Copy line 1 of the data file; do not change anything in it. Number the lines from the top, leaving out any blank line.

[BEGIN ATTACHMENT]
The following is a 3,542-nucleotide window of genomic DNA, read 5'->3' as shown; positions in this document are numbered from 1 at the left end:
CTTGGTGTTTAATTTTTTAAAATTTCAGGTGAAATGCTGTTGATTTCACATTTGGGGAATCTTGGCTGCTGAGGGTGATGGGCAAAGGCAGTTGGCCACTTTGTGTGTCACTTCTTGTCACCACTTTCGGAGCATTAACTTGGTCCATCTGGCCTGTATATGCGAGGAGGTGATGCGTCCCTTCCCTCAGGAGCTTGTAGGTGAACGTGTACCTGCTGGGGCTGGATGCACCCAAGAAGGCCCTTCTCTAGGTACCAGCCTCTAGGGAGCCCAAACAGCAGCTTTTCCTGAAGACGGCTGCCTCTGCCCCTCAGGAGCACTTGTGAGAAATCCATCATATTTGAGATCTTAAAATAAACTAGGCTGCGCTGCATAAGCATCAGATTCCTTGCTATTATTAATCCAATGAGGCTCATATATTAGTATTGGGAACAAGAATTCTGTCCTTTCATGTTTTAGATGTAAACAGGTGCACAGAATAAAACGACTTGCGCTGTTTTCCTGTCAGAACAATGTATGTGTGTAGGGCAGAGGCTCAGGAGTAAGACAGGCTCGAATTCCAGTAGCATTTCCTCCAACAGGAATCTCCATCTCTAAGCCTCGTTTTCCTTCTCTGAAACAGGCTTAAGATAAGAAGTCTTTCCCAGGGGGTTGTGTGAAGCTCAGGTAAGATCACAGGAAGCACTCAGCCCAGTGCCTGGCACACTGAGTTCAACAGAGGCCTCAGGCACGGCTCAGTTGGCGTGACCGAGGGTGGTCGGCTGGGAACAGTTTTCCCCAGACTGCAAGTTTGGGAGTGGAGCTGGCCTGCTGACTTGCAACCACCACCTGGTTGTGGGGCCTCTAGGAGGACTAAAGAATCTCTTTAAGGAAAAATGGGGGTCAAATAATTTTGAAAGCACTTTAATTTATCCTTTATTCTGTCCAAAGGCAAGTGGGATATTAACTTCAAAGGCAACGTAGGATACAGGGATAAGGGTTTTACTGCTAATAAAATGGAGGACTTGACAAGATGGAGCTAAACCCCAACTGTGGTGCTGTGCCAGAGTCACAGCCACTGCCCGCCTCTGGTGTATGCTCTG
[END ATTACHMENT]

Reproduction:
The following is a 3,542-nucleotide window of genomic DNA, read 5'->3' as shown; positions in this document are numbered from 1 at the left end: